Enterprise security has always been a top IT priority, with a firewall as an established line of defense. In the best of cases, outsiders stayed out. However, collaboration no longer is confined to brick-and-mortar walls. And as access needs have become complex, that firewall might actually be hindering security, as well as stifling innovation.
Some 25 years ago, U.S. President Ronald Reagan stood at Berlin’s Brandenburg Gate and issued his famous imperative to Soviet Union General Secretary Mikhail Gorbachev: “Mr. Gorbachev, tear down this wall!”
It was electrifying, exhilarating, and ultimately liberating as the wall fell in November 1989.
In the technology realm, an idea just as revolutionary to enterprise security has business executives and IT security types all aflutter: Detonate the firewall.
Firewall harms collaboration
Likewise, enterprise executives don’t fully comprehend a world beyond the firewall. But workers in a global marketplace are finding these barriers keep them from doing their best work, their best research, and their best collaboration with internal and external partners.
A Forrester Research report* on the problem noted, “Forrester’s data suggests that as many as one in four information workers work more with people outside their organization than inside.” And Dr. Barbara Endicott-Popovsky of the University of Washington notes that inquiries into intelligence failures after 9/11 found problems with collaboration between agencies due to firewalls, which can create silos.
Like security blankets, firewalls feel familiar, cozy, reassuring. And as enterprises consider moving to the cloud and to an Internet-network hybrid IT model, they feel exposed as they step into the unknown. “The ramifications aren’t fully understood,” says IT security consultant Mike Gentile, a former certified instructor on firewall implementation and administration and author of two books on developing security strategies.
Cloud risks and rewards
Yes, it’s terra incognito, where enterprise security teams often oppose business teams pushing for faster, easier collaboration. But Gentile sees a future where this new Internet-network hybrid model, driven by cloud computing capabilities, will ultimately win out. “The business need for efficiency is winning over the security risk of moving to the cloud,” he says. “Over time, companies are getting more sophisticated about measuring the efficiency benefits against the risks.”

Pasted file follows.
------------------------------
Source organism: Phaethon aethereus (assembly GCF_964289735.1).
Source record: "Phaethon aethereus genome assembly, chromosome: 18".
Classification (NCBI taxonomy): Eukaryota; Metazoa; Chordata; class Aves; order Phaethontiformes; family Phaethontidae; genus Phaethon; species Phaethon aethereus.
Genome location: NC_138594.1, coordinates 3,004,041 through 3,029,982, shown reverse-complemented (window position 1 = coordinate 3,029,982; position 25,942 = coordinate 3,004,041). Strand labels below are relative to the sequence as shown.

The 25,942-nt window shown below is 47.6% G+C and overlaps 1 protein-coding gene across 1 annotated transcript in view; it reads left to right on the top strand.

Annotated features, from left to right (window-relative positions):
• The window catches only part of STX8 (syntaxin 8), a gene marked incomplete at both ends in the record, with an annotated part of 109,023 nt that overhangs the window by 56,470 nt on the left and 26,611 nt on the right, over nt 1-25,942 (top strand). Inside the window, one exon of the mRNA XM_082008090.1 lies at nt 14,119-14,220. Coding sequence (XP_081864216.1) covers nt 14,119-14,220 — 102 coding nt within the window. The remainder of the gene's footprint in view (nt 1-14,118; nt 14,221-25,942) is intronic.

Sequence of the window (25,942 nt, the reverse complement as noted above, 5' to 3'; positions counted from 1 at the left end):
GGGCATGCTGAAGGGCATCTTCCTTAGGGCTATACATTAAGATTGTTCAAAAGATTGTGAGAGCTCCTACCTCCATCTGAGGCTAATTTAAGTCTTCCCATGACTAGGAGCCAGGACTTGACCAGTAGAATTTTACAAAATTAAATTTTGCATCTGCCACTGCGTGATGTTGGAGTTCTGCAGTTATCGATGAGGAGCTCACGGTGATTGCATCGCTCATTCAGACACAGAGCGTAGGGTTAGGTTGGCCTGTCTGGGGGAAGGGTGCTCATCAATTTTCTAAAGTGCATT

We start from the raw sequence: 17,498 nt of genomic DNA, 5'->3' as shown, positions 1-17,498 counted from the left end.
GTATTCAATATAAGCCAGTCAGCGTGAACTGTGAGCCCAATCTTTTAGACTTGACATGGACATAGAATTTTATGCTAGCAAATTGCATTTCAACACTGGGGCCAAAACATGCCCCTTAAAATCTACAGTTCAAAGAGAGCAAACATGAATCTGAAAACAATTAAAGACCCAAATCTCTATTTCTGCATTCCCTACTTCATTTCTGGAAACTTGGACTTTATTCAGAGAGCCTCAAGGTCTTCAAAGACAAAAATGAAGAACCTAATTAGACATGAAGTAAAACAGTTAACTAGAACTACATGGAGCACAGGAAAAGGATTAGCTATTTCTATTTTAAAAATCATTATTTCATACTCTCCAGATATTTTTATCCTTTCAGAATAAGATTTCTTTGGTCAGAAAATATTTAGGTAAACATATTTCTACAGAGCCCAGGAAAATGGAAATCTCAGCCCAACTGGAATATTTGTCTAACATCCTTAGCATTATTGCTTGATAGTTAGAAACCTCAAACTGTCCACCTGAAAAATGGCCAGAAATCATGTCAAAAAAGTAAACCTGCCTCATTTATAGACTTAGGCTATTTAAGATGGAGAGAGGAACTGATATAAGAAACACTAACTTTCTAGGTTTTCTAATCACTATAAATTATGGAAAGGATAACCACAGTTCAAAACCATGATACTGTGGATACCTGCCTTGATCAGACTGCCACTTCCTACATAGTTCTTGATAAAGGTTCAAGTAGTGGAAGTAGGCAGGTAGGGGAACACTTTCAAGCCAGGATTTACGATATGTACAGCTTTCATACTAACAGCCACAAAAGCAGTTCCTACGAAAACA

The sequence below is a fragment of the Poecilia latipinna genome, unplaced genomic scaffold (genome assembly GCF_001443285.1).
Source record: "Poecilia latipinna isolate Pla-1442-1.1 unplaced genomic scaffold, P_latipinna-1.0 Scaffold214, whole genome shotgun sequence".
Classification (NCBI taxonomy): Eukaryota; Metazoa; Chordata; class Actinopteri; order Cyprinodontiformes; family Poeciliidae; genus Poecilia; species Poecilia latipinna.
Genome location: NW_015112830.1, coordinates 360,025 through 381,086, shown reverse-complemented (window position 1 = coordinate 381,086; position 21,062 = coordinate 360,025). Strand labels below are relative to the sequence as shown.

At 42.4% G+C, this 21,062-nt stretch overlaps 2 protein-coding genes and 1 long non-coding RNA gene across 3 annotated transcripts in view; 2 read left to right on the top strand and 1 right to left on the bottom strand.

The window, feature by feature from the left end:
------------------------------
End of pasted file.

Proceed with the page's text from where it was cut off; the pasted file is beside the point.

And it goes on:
Endicott-Popovsky says the tension between security goals to protect data and business needs to innovate have always been at odds. The technology may be new, but the dilemma is classic. “It’s always a trade-off between ease of use and security,” she says.
And firewalls were put into place for good reason. “The threats are asymmetric,” she says. “Someone on the wrong side has to be right only once. Someone on the security side has to be right all the time.”
Multilayered security approach
Securing today’s global enterprise is tall order, one that allows organizations to leverage the advantages of cloud computing while protecting access internally and externally.
The decision to abandon the firewall and move to the Internet-network hybrid model goes back to the classic dilemma Endicott-Popovsky identifies: “One perspective is to unleash ourselves and go about our business, and the other is, ‘We’re going to lock everything down.’”
Somewhere in the middle, technology has left the debate behind as it vacillates between those extremes. It’s gone warp speed. “We’re in a time of explosive technological growth,” Endicott-Popovsky says, noting that younger workers have no patience for slow-moving employers. At some ultra-secure government organizations, for instance, workers must check their smartphones and tablets at the door. She adds, “I can tell you stories of young people not going to work at such organizations, or turning down jobs at a company that won’t let them bring devices they view aren’t necessary to do their jobs.”
Those are the kind of losses enterprises can’t afford: potential innovators and top performers turned away by overprotective policies. And a firewall.
Hear about future innovation trends in the February 21st Innovation Insight webcast. Join HP Enterprise Services CTO Chris Moyer for his views on “Five forces that could make or break the next-generation enterprise.” Register now.
*“Globally Competitive Markets Demand Businesses Collaborate Beyond The Firewall,” Forrester Research, Inc., Feb. 9, 2011
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